UNC


Tomorrow Council member Laurin Easthom is petitioning her colleagues to sharpen up their decision to allow Orange Water and Sewer (OWASA) tap Lake Jordan for less than dire and near catastrophic need.

Several weeks ago Chapel Hill approved an amendment to language of the 2001 Water and Sewer Management, Planning and Agreement (WSMPBA) which gave OWASA much more leeway in tapping OWASA’s 5 million gallon per day (5Mg/d) allocation from Lake Jordan. At that time there wasn’t much sustained discussion of the long-term impacts or broader dimensions before adopting the amendment.

I attended the Jan. 27th OWASA Board meeting where the proposed loosening of the reins was first discussed and then approved [MINUTES].

In selling the need for the modification to his fellow board members, Gordon Merklein, the Chair of OWASA’s Board and UNC’s Executive Director Real Estate Development related a conversation he had with his colleague Carolyn Elfland, UNC’s Associate Vice Chancellor for Campus Services. He said that Carolyn expressed concern that UNC wouldn’t have access to that 5Mg/d allocation and desired an agreement that solidified UNC’s future ability, through OWASA, to get at Lake Jordan’s supplies.

That was a bit disconcerting as local policymakers had fairly consistently rejected tapping Lake Jordan for anything other than the most extreme of needs.

Not only have elected folks the last two decades worked hard to secure and protect the watersheds OWASA claimed were sufficient to supply our needs for the next 100 years but adopted land-use and building ordinances that conserve the resources we already have.

Of course, as I said at the time (Water,Water,Everywhere…), at the base of this discussion is a decision, which the community has supported, to live within our local footprint. Time after time the community has been in the forefront of protecting that valuable asset – most recently challenging the County’s siting of a trash transfer station in a critical watershed area and questioning OWASA’s proposed timbering operations.

The loose language of the adopted amendment puts that community-supported principle at risk.

Luckily Carrboro, a party to the agreement, stepped in and rejected the current proposal (Water, Water, Everywhere? Carrboro Holds The Line).

In light of their rejection and the continued concerns of local environmentalist, I applaud Laurin’s effort to put this decision back before her colleagues for closer inspection.

Council Member Laurin Easthom petitions the Council to place the Water and Sewer Management, Planning, and Boundary Agreement resolution (2011-02-28/R-5) recently passed by the Council back on the agenda for further Council discussion.

Just got back from another presentation/planning charrette covering the Town’s new Downtown Development Action Plan and Framework.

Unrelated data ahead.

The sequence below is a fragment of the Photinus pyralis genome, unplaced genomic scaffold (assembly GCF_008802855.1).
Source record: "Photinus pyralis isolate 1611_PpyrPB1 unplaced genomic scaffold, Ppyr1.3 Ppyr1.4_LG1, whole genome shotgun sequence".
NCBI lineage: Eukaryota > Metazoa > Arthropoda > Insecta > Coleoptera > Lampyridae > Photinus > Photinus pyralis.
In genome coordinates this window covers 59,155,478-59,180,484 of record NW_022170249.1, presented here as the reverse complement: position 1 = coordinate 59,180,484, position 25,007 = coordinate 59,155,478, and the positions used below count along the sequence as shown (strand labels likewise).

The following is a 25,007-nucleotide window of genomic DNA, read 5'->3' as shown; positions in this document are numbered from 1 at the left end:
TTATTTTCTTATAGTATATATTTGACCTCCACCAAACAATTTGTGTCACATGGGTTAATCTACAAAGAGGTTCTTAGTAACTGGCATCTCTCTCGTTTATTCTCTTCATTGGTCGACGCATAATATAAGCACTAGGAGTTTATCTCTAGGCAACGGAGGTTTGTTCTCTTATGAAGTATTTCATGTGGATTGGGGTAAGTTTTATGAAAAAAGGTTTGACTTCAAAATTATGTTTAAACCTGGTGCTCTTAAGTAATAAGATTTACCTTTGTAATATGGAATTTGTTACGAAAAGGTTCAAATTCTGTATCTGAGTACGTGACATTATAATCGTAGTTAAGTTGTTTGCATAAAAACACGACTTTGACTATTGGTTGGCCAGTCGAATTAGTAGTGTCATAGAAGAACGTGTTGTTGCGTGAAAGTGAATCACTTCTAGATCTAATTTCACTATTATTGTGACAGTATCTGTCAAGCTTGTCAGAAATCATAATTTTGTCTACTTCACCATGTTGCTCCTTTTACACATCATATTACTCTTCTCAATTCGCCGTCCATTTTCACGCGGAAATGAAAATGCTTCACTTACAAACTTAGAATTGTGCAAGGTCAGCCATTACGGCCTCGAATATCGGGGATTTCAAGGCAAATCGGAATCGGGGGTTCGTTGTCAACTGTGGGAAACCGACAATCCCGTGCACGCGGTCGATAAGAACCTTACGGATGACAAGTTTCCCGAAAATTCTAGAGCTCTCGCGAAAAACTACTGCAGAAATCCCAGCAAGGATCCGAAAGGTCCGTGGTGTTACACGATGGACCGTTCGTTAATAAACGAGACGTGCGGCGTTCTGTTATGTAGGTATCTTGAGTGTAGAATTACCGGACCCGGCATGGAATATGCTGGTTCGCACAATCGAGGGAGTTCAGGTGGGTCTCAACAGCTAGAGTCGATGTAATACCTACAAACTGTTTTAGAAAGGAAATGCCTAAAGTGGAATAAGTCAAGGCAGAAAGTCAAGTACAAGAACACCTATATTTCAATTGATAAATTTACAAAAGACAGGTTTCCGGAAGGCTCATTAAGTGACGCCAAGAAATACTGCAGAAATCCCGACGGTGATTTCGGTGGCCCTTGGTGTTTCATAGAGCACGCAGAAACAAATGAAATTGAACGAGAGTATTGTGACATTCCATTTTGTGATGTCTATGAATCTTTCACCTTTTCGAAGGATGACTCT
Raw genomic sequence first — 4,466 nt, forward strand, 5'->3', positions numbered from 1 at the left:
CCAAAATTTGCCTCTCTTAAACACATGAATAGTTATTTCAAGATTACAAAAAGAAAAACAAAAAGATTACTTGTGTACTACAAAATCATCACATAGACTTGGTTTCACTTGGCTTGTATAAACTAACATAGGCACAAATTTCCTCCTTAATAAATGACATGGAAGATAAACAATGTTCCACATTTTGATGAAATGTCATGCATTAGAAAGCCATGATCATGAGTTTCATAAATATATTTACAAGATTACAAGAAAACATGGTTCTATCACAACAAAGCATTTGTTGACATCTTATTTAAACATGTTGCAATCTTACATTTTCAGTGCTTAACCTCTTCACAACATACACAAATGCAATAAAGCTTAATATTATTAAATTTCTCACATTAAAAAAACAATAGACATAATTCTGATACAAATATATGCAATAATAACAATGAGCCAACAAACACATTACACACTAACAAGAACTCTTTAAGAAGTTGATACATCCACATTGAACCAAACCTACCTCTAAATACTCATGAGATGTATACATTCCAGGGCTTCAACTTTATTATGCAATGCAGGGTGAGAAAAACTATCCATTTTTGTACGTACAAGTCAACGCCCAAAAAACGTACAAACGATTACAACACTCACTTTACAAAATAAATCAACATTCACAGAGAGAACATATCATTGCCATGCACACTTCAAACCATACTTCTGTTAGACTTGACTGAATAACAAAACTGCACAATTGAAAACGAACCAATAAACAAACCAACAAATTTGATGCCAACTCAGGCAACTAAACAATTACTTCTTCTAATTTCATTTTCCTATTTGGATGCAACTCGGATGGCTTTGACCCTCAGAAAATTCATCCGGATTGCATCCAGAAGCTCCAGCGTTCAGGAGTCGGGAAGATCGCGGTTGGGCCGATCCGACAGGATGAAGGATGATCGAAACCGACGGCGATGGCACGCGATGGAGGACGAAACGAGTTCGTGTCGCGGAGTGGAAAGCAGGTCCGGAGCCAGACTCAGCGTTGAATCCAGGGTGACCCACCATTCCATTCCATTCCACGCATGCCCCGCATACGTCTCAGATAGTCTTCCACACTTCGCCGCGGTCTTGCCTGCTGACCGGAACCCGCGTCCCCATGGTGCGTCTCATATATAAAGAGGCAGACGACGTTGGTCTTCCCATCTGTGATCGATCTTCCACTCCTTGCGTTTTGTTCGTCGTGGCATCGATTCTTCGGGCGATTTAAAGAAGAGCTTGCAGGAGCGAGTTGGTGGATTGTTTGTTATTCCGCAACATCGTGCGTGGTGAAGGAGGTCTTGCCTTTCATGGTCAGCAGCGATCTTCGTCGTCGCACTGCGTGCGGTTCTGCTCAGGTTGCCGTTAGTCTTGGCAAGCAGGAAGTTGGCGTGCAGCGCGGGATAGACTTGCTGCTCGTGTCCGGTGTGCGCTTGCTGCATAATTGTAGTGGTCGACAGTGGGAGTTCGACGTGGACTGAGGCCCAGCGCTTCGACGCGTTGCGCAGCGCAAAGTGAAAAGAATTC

The plan, created with input from UNC, the Downtown Partnership, Downtown businesses and local citizens, is supposed to look at economic, cultural and social development opportunities over the next 5 to 8 years and layout a fairly structured framework for encouraging change that meets both these goals and those encapsulated in the Town’s 2000 Downtown Small-Area Plan, Comprehensive Plan and other relevant guidelines created over the last decade.

Today was the first opportunity the public has had to review Kling-Stubbins’, a Raleigh planning consultancy, realization of that input into an initial proposal.

First reaction? Wow!

Back in April I attended both public input sessions to lobby for my vision of Downtown. I made a number of practical and visionary suggestions (as CitizenWill readers might expect) of how we could improve Downtown including using ongoing development initiatives like the University Square project to catalyze action. Today I saw quite a few of my and other folks suggestions captured and integrated into the proposed framework. Very encouraging.

The framework sketches out a series of evolutions that go far beyond a 5 to 8 year horizon: a new grid of east-west/north-south roads, linear parks stretching along Pritchard and Roberson creating several north-south axes through Town, creation of smaller human-scale city blocks to encourage greater pedestrian access, a multi-model transit station along a corridor running on the east margin of Parking Lot #5 (folks might remember my lobbying for such a corridor and its rejection by Council and RAM Development), an emphasis on work-force/mixed income housing OVER luxury condos, more parking especially along the margins to build up capacity, along with a slew of transformative elements to make Downtown physically and psychologically more productive.

On the planning side, Kling-Stubbins recognized that the overlapping jurisdictions between Downtown’s TC-2 zone and the Northside NCD (neighborhood conservation district) presented some serious challenges both for the neighborhoods and managing controlled growth along the Rosemary St. corridor (principally to the north). Addressing the incompatibility between the currently approved Downtown development projects and the maintenance of Northside, Cameron and Pine Knoll neighborhoods’ integrity is a key issue facing our Town. The framework presented this afternoon didn’t shy away from this issue but, instead, made solving the clash of competing objectives a priority.